The Protein Paradox: Mired in Conflict, Aquaculture is Poised for Progress

If we continue to over-harvest, over-consume, and over-pollute coastal waters and the deep ocean, aquaculture will be the only way forward to feed and sustain a growing world population. The fish world is changing…

It’s been a while since we have discussed aquaculture here on this forum. We surely remember the controversy first associated with the industry: conflict with local fishermen, pollution by fish waste and feed, the use of antibiotics to control pests and disease, escape into and compromise of wild fish, and much more. In many areas, where I live and in other north Atlantic waters, enthusiasm for aquaculture has waned or has been redirected to shellfish: mussels and oysters in particular.

Nonetheless, farm-grown fish is ever more prevalent as market share and as distinguished from fish wild caught, this latter communications phenomenon is much a result of increased public awareness of the scarcity of fish in general as a result of over-fishing, the near eradication of some species from our diet, and from the ocean entirely. The key differential is, of course, price. And in some cases quality and taste.

But the crisis in fisheries remains. Consumption rates grow, patterns of illegal and over-fishing continue, and the need for aquaculture as a strategy for supply expands to meet the increasing consumer demand. The aquaculture industry has a de facto roll as a function of necessary protein to sustain and nurture human health; the question posed was, “Could we cleanup its process and product as a responsible response to global nutritional requirement?”

If you take salmon as an example, you can present a case for astonishing industry progress. Norway has been responsible for much of this, and at the recent Economist World Ocean Summit of ocean leaders, the CEO of Cermaq, a major Norwegian salmon farm, outlined the steps taken to change the industry from a negative to a positive producer in the world market.

First: vaccines have been introduced to substitute for antibiotics, each fish inoculated against disease just as humans; second: DNA genetics have been programmed to be resistant to specific biological threats; third: the composition of feed has been replaced by sustainable materials from vegetables and bio-industry byproducts; and fourth: the structure of farms has been radically modified, strengthened, and secured, and the in-the-water pens redesigned.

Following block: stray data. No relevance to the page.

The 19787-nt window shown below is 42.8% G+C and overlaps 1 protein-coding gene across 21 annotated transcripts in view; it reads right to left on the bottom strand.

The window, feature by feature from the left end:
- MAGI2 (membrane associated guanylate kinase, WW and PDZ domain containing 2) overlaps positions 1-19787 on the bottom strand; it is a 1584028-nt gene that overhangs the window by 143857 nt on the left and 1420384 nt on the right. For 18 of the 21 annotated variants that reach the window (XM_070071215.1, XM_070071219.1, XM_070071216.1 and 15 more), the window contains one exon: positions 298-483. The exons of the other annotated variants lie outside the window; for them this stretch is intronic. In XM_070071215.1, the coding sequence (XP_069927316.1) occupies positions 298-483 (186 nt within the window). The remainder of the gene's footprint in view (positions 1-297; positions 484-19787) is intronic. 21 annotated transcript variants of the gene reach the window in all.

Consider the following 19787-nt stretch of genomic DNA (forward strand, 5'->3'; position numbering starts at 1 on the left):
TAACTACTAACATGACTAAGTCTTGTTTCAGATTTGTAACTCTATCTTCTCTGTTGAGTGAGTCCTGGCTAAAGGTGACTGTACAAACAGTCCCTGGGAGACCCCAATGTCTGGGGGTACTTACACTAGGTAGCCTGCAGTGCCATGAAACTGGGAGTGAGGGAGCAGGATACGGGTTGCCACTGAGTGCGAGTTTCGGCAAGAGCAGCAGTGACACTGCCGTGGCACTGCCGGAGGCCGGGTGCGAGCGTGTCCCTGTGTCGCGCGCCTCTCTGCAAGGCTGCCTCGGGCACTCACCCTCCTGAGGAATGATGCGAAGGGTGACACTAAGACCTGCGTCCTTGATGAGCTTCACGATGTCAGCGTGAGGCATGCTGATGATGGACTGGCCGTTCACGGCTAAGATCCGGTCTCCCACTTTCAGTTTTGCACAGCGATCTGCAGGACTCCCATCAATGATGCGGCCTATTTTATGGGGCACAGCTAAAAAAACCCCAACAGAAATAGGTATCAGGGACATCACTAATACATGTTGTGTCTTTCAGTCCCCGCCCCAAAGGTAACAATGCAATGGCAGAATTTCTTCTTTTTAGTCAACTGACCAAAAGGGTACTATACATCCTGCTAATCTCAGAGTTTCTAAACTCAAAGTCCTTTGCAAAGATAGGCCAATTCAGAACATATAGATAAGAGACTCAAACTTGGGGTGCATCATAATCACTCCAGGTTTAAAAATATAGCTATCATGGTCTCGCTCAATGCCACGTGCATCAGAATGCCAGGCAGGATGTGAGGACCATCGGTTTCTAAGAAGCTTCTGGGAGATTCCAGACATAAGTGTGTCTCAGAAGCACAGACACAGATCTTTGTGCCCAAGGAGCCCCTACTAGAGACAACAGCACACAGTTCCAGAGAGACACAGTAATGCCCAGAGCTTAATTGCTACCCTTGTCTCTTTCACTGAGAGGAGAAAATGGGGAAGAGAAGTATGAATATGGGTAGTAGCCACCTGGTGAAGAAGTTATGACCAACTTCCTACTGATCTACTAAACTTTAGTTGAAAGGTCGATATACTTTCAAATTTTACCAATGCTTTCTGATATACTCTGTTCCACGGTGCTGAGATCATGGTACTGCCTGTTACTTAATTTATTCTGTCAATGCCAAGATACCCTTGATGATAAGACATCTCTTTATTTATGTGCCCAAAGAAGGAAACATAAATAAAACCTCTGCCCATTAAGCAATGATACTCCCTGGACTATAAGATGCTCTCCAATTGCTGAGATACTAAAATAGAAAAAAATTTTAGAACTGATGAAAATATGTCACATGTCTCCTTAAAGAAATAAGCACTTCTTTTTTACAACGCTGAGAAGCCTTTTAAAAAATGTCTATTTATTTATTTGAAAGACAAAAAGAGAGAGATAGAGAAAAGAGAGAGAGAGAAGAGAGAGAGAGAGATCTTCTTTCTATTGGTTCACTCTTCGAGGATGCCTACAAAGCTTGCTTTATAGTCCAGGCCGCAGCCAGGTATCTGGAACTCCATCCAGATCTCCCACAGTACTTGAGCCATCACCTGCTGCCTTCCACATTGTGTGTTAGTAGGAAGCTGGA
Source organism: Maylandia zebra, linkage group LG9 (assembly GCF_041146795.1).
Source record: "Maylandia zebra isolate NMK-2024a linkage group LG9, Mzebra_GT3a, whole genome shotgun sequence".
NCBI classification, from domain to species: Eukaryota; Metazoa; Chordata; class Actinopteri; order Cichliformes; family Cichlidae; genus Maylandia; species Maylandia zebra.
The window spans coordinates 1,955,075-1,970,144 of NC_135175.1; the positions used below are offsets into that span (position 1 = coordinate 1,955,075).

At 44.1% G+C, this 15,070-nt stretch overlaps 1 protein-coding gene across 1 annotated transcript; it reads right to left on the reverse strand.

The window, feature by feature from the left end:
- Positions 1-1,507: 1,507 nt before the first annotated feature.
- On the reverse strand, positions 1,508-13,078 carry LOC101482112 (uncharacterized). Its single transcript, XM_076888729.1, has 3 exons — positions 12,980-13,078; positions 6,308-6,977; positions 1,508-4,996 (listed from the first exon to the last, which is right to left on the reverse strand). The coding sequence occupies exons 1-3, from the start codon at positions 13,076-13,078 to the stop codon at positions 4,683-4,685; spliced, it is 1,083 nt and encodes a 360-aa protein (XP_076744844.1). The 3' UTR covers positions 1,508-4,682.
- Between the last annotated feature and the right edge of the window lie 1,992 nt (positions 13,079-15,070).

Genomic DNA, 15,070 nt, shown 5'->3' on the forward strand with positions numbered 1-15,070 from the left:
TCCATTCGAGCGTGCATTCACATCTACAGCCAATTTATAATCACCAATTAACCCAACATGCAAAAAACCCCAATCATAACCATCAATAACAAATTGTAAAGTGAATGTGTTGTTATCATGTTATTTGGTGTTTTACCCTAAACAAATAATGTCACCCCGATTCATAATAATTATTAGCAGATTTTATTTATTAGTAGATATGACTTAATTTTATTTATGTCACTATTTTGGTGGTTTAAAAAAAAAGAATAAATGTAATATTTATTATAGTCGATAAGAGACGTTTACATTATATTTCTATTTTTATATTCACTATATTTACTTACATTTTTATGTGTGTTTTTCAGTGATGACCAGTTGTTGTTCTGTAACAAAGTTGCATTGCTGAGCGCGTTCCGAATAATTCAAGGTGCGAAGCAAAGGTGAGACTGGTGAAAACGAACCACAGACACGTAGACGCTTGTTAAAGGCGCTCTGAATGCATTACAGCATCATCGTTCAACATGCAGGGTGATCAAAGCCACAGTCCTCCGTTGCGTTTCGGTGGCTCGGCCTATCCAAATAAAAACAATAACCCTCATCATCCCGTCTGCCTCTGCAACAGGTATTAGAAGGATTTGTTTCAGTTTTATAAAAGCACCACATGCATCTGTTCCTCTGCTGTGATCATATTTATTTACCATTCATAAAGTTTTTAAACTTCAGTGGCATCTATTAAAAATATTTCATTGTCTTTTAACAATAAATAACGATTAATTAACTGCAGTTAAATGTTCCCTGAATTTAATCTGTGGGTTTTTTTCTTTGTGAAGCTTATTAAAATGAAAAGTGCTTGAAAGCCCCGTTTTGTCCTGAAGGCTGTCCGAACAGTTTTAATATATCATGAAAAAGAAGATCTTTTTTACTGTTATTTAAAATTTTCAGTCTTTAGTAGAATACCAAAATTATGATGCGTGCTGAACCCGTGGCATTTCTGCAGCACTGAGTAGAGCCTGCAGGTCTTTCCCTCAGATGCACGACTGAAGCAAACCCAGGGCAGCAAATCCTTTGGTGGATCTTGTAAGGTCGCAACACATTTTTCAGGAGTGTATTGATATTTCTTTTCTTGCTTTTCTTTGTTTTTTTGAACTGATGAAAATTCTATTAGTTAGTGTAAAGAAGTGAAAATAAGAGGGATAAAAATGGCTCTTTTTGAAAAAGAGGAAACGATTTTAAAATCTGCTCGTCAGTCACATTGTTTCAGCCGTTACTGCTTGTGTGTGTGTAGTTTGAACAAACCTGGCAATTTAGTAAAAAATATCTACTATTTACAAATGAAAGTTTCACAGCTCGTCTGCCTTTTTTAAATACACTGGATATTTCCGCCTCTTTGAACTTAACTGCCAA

What is most astonishing is the capacity to track fish through remarkable new technology: every fish identified as an individual, and data collected accrued to the specificity of one animal within a group. Thus, the capacity exists to sort fish according to individual characteristics and needs: size, feed, treatments, pest control, and other measures of growth and health. It also enables immediate notice and control of the potential escape of any single fish, reducing introduction of farm-fish into the wild to a minimum. The consequence of these process modifications is the production of salmon that maximizes its value within the entirety of human need and concern.

But the salmon industry has further surprise, again at the initiative of Norway. Last month, here in Maine in the United States where I live, two different Norwegian companies announced a total of $750 million to be invested in two coastal towns where newly constructed aquaculture plants employing several hundred workers will be built as closed system farms on-shore. This is another revolutionary change, relocating the farm process to land, adjacent to a salt water supply for intake, serving a closed circuit system for growth, treating the waste as part of the process, recycling the water, and returning only treated output back to the ocean, pollution free. In both cases, these enterprises have been located on public property, re-employing workers and replenishing the economic and cultural vitality of two towns in real need of revitalization.

This progress is certainly not confined to Norway or the United States. On a recent trip to Chile where traditional salmon farming is a large part of the national economy, similar change is forthcoming, and not limited to salmon only. In Valparaiso I met an entrepreneur with a site and financing for a similar onshore, closed circuit farm to grow Chilean sea bass through its entire life cycle using similar technology.

The fish world is changing.

If we continue to over-harvest, over-consume, and pollute coastal waters and the deep ocean, aquaculture will be the only way forward to feed and sustain the public health of a growing world population. Protein and fresh water are the two essential requirements for individual and community survival. Through aquaculture and desalination, the ocean will provide both in full, if we will only let it be.

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PETER NEILL is founder and director of the W2O and is author of The Once and Future Ocean: Notes Toward a New Hydraulic Society. He is also the host of World Ocean Radio, a weekly podcast addressing ocean issues, upon which this blog is inspired.